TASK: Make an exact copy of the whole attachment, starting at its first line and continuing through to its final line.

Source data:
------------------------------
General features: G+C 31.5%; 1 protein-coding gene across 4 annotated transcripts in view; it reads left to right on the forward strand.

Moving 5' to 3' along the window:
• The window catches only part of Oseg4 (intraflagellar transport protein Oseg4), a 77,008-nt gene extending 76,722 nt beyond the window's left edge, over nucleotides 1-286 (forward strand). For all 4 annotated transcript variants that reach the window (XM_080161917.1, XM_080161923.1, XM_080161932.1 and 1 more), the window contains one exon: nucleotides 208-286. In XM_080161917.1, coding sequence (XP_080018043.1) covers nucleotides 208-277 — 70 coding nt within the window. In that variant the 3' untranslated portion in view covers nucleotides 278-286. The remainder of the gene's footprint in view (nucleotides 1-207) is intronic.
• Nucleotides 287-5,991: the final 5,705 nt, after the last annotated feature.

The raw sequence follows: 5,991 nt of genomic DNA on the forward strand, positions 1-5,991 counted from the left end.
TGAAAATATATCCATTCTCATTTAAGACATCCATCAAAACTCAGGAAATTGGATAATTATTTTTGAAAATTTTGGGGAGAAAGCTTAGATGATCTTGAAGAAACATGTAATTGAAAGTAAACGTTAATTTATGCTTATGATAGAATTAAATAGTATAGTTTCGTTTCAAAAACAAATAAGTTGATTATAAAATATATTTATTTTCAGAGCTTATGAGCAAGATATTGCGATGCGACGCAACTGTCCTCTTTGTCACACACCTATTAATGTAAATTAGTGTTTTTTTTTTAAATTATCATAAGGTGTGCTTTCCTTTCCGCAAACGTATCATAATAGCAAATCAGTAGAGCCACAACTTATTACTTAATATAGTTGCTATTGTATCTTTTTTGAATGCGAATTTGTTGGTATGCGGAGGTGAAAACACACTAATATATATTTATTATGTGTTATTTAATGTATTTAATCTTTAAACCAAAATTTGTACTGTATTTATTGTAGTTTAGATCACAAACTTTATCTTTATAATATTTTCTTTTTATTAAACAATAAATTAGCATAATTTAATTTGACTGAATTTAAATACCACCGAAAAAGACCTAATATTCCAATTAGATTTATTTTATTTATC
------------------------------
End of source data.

General features: G+C 31.5%; 1 protein-coding gene across 4 annotated transcripts in view; it reads left to right on the forward strand.

Moving 5' to 3' along the window:
• The window catches only part of Oseg4 (intraflagellar transport protein Oseg4), a 77,008-nt gene extending 76,722 nt beyond the window's left edge, over nucleotides 1-286 (forward strand). For all 4 annotated transcript variants that reach the window (XM_080161917.1, XM_080161923.1, XM_080161932.1 and 1 more), the window contains one exon: nucleotides 208-286. In XM_080161917.1, coding sequence (XP_080018043.1) covers nucleotides 208-277 — 70 coding nt within the window. In that variant the 3' untranslated portion in view covers nucleotides 278-286. The remainder of the gene's footprint in view (nucleotides 1-207) is intronic.
• Nucleotides 287-5,991: the final 5,705 nt, after the last annotated feature.

The raw sequence follows: 5,991 nt of genomic DNA on the forward strand, positions 1-5,991 counted from the left end.
TGAAAATATATCCATTCTCATTTAAGACATCCATCAAAACTCAGGAAATTGGATAATTATTTTTGAAAATTTTGGGGAGAAAGCTTAGATGATCTTGAAGAAACATGTAATTGAAAGTAAACGTTAATTTATGCTTATGATAGAATTAAATAGTATAGTTTCGTTTCAAAAACAAATAAGTTGATTATAAAATATATTTATTTTCAGAGCTTATGAGCAAGATATTGCGATGCGACGCAACTGTCCTCTTTGTCACACACCTATTAATGTAAATTAGTGTTTTTTTTTTAAATTATCATAAGGTGTGCTTTCCTTTCCGCAAACGTATCATAATAGCAAATCAGTAGAGCCACAACTTATTACTTAATATAGTTGCTATTGTATCTTTTTTGAATGCGAATTTGTTGGTATGCGGAGGTGAAAACACACTAATATATATTTATTATGTGTTATTTAATGTATTTAATCTTTAAACCAAAATTTGTACTGTATTTATTGTAGTTTAGATCACAAACTTTATCTTTATAATATTTTCTTTTTATTAAACAATAAATTAGCATAATTTAATTTGACTGAATTTAAATACCACCGAAAAAGACCTAATATTCCAATTAGATTTATTTTATTTATC